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Science Round-Up: Corona was never a major threat to children, concludes study

Ben Hamilton
April 25th, 2022


This article is more than 2 years old.

Liver cirrhosis, on the other hand, is often discovered too late to save a patient’s life. But all that could change thanks to a stunning Danish breakthrough

They were never in much danger, apparently (photo: https://www.vperemen.com)

Danish children and young people have had a relatively easy time coping with the coronavirus, and then recovering from it, according to a University of Southern Denmark study.

Academics thought the study necessary in light of scare stories from overseas but found little to be alarmed about.

The study compared the after-effects experienced by 74,611 Danish children and young people who tested positive for corona up until 1 October 2021, with 900,000 who did not.

Interesting findings
It made several interesting findings: firstly that PfizerBioNTech vaccine reduced the risk of testing positive for the Delta variant by 93 percent among 12 to 17-year-olds.

It deduced that 0.5 percent of all corona-stricken children needed to visit hospital with a month of infection, 0.01 percent were admitted to intensive care and 0.05 percent developed MIS-C.

Finally, it concluded that corona-infected children were just 8 percent more likely to visit their GP within six months of being infected.


Danes among research team who detect Big Bang era cosmic object
An international research team led by astrophysicists from the Niels Bohr Institute and DTU Space has identified a new type of cosmic object, which is believed to date back to the dawn of the Universe. A light-intensive quasar at the centre of a galaxy, it is a precursor to a super-heavy black hole born 750 million years after the Big Bang some 13.8 billion years ago. Computer simulations had suggested objects of this type could exist, but this is the first time that scientists have made an observation. They made the observation using the Hubble space telescope.

Danish lakes losing their effectiveness at binding carbon
Henning S Jensen, a biologist at the University of Southern Denmark, warns that Danish lakes are losing their effectiveness at sequestering carbon because of rising temperatures. The country must therefore find other means of binding the carbon, suggests Jensen. Most of Denmark’s largest lakes, such as Arresø in north Zealand and Arreskov on Funen, are shallow, and these are the ones losing their effectiveness the quickest, according to the results of an 11-year study.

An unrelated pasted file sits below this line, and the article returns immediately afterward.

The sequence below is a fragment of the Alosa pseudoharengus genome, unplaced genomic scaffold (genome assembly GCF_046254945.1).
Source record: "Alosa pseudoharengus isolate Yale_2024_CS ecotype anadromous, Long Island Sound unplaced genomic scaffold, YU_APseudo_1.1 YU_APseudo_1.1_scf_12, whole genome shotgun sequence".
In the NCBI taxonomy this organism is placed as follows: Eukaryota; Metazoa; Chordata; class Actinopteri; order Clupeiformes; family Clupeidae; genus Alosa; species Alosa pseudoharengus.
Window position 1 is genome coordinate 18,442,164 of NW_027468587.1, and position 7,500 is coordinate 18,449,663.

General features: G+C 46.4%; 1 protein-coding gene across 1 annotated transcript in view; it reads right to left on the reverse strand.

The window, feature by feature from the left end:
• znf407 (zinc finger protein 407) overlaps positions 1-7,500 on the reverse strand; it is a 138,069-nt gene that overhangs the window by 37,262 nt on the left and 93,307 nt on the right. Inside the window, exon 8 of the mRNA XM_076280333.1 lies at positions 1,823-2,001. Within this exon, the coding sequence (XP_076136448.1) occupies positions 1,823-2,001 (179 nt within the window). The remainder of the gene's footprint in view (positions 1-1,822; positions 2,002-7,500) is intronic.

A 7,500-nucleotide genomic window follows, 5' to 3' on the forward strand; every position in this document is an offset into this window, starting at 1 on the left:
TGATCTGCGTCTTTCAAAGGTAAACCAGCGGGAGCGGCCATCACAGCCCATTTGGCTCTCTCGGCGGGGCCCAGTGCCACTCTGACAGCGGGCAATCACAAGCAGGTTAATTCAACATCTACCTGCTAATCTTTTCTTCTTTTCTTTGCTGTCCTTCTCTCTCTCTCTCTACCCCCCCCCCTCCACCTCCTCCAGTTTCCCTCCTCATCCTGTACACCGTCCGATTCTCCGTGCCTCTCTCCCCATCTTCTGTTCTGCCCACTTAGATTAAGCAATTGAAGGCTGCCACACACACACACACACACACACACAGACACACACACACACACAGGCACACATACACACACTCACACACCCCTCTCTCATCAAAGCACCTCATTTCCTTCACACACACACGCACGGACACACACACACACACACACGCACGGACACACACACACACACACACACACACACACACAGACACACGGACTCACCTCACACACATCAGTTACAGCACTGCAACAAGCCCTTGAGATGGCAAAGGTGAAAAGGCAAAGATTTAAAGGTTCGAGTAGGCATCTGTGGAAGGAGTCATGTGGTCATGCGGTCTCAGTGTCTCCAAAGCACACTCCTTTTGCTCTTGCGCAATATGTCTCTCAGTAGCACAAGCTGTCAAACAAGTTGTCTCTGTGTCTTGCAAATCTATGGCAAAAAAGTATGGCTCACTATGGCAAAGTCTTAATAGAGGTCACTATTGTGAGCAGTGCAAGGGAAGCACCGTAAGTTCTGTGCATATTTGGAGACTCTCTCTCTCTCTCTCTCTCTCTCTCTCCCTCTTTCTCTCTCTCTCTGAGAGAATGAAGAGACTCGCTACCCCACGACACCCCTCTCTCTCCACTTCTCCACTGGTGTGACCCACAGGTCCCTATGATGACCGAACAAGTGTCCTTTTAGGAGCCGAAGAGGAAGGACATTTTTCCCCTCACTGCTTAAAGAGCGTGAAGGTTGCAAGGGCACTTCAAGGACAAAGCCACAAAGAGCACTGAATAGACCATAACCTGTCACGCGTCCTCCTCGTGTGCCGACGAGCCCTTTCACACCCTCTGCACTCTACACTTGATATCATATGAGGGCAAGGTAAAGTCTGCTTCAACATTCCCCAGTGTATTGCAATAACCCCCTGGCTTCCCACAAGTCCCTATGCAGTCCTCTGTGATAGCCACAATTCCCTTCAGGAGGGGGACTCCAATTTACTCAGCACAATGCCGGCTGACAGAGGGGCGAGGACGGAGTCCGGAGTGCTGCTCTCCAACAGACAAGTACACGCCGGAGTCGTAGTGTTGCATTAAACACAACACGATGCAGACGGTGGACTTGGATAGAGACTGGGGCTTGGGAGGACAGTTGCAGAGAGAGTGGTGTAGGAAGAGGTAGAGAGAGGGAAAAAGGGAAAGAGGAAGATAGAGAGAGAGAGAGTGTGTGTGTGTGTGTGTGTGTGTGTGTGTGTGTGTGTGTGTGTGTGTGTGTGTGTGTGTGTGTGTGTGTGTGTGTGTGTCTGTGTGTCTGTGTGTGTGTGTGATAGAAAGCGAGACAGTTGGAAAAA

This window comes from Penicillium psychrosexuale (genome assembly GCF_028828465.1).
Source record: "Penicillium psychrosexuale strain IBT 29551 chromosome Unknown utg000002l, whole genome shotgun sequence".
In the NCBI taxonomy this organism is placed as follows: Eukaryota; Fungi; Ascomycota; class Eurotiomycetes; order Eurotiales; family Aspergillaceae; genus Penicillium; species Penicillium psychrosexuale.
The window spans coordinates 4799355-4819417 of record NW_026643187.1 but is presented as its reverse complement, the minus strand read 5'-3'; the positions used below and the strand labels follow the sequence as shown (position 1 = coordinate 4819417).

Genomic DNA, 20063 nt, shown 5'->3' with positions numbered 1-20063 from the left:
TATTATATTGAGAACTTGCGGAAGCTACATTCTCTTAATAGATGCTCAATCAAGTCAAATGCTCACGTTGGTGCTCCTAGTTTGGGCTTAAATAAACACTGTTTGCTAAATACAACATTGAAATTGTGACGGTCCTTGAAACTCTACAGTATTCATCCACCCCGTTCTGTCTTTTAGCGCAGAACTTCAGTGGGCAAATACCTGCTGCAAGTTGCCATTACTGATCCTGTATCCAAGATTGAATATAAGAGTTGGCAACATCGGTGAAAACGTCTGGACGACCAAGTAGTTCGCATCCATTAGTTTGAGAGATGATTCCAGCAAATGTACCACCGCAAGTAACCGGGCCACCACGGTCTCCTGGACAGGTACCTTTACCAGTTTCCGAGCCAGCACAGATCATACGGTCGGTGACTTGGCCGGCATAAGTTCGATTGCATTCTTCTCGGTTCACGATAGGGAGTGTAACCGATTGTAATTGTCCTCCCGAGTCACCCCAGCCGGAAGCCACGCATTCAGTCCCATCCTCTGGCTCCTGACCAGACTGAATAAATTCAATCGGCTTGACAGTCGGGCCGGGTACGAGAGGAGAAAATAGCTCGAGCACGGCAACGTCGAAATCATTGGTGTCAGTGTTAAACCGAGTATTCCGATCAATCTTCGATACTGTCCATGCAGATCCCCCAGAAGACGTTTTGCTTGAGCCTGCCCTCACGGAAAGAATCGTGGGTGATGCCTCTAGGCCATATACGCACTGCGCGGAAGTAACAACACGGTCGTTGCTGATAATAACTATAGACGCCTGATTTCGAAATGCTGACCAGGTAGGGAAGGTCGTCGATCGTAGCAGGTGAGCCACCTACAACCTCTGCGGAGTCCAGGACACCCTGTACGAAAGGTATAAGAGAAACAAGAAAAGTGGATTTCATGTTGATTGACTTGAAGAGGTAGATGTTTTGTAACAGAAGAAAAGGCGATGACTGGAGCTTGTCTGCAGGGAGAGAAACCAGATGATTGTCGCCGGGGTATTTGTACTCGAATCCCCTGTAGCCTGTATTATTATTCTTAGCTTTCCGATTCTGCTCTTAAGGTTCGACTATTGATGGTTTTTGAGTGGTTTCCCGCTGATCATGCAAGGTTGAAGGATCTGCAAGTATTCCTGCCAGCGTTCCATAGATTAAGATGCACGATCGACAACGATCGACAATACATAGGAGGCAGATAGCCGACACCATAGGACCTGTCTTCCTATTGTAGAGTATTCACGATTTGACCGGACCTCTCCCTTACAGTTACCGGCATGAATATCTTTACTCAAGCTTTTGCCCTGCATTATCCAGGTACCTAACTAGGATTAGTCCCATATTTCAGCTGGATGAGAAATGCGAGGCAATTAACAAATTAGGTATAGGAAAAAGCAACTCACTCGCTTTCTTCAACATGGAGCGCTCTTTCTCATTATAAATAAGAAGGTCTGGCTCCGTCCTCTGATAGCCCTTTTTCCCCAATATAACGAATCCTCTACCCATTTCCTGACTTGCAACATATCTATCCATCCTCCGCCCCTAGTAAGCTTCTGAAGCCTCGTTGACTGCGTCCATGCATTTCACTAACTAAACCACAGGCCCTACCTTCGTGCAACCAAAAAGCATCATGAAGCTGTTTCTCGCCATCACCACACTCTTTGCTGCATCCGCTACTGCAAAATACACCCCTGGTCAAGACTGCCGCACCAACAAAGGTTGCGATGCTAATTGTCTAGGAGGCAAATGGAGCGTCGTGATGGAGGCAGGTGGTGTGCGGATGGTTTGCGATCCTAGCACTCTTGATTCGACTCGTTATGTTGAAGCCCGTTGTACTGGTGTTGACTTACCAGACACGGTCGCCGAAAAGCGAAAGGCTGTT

Funding to set up centre to facilitate Power-to-X projects
The Villum Foundation has awarded an 80 million kroner grant to the DTU to help it set up a new innovation centre to fast-track the development of Power-to-X projects, which convert green energy into green fuel, with a view to getting the technology on the market as quickly as possible.

Laser chip could improve surgery used to treat eye diseases
DTU spinout company Octlight has developed a laser chip that can carry out 3D measurements of the eyeball, which is being tested by various companies in Europe, China and the US. It is claimed the laser chip, which is similar to the one that performs face recognition in mobile phones, can improve diagnostics and surgery used to treat eye diseases.

Detecting killer liver disease before it claims lives
Liver fibrosis is often discovered too late to save a patient’s life. But now researchers at the University of Southern Denmark, in collaboration with their peers at Odense University Hospital, have developed a method employing AI that can help to detect the disease at an early stage. The method can, with 99 percent certainty, exclude all individuals not at risk. The remainder, therefore, must have either a scan or biopsy to assess their liver. Around 300,000 people in Denmark are thought to be at risk. Worldwide, liver fibrosis claims the lives of 1 million people every year, while another million are killed by other liver diseases such as viral hepatitis and liver cancer. Once liver fibrosis becomes incurable, it is called liver cirrhosis. 

Another Novo Nordisk donation to help Ukrainian-linked emergency preparedness
Following on from donations of 55 million kroner, the Novo Nordisk Foundation has given a further 25 million kroner to support the World Health Organization’s emergency preparedness in Ukraine and neighbouring countries welcoming refugees. Novo Nordisk, meanwhile, has donated insulin to help any diabetics among the refugees.

Onboard to produce the food of the future
Aarhus University, the University of Copenhagen and DTU are onboard with Arla, Dansk Industri and the Ministry of Education and Research, among others, for FOODHAY, a lab platform to produce the food of the future: healthy, sustainable options that seek to eliminate waste. So far, collaborations have been established with more than 90 Danish and international companies. The ministry has given FOODHAY a grant of 51.5 million kroner to get going and another 51.5 million has been drummed up by some of the partners.

Funding in place for mobile baby intensive care unit
Thanks to 7.5 million kroner in funding from the Møller og Hustru Chastine Mc-Kinney Møllers Fond, Rigshospitalet can launch Babylancen 2.0, a new mobile baby intensive care unit that offers quick care to recently born babies. For example, should a premature baby be suddenly born, specialised treatment can begin from the moment the infant is picked up.


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